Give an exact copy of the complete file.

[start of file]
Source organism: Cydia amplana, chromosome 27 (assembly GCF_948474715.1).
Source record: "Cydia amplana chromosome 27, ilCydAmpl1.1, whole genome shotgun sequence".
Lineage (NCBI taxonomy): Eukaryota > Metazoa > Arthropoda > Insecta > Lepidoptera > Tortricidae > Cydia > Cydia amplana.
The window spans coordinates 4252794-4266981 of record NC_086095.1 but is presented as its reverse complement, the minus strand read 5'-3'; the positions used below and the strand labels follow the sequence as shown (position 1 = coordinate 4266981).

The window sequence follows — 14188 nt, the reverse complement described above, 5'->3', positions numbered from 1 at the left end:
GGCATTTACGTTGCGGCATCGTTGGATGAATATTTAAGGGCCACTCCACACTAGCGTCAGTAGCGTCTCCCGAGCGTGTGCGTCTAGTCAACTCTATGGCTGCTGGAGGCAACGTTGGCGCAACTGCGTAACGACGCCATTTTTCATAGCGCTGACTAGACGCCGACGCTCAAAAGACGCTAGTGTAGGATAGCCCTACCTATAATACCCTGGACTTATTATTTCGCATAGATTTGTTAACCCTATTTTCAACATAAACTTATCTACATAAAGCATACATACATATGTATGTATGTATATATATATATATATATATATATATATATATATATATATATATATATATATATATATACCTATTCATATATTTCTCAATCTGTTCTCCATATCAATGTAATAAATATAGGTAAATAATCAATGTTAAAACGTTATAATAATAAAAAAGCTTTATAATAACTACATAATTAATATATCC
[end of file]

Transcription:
Source organism: Cydia amplana, chromosome 27 (assembly GCF_948474715.1).
Source record: "Cydia amplana chromosome 27, ilCydAmpl1.1, whole genome shotgun sequence".
Lineage (NCBI taxonomy): Eukaryota > Metazoa > Arthropoda > Insecta > Lepidoptera > Tortricidae > Cydia > Cydia amplana.
The window spans coordinates 4252794-4266981 of record NC_086095.1 but is presented as its reverse complement, the minus strand read 5'-3'; the positions used below and the strand labels follow the sequence as shown (position 1 = coordinate 4266981).

The window sequence follows — 14188 nt, the reverse complement described above, 5'->3', positions numbered from 1 at the left end:
GGCATTTACGTTGCGGCATCGTTGGATGAATATTTAAGGGCCACTCCACACTAGCGTCAGTAGCGTCTCCCGAGCGTGTGCGTCTAGTCAACTCTATGGCTGCTGGAGGCAACGTTGGCGCAACTGCGTAACGACGCCATTTTTCATAGCGCTGACTAGACGCCGACGCTCAAAAGACGCTAGTGTAGGATAGCCCTACCTATAATACCCTGGACTTATTATTTCGCATAGATTTGTTAACCCTATTTTCAACATAAACTTATCTACATAAAGCATACATACATATGTATGTATGTATATATATATATATATATATATATATATATATATATATATATATATATATATATATATACCTATTCATATATTTCTCAATCTGTTCTCCATATCAATGTAATAAATATAGGTAAATAATCAATGTTAAAACGTTATAATAATAAAAAAGCTTTATAATAACTACATAATTAATATATCC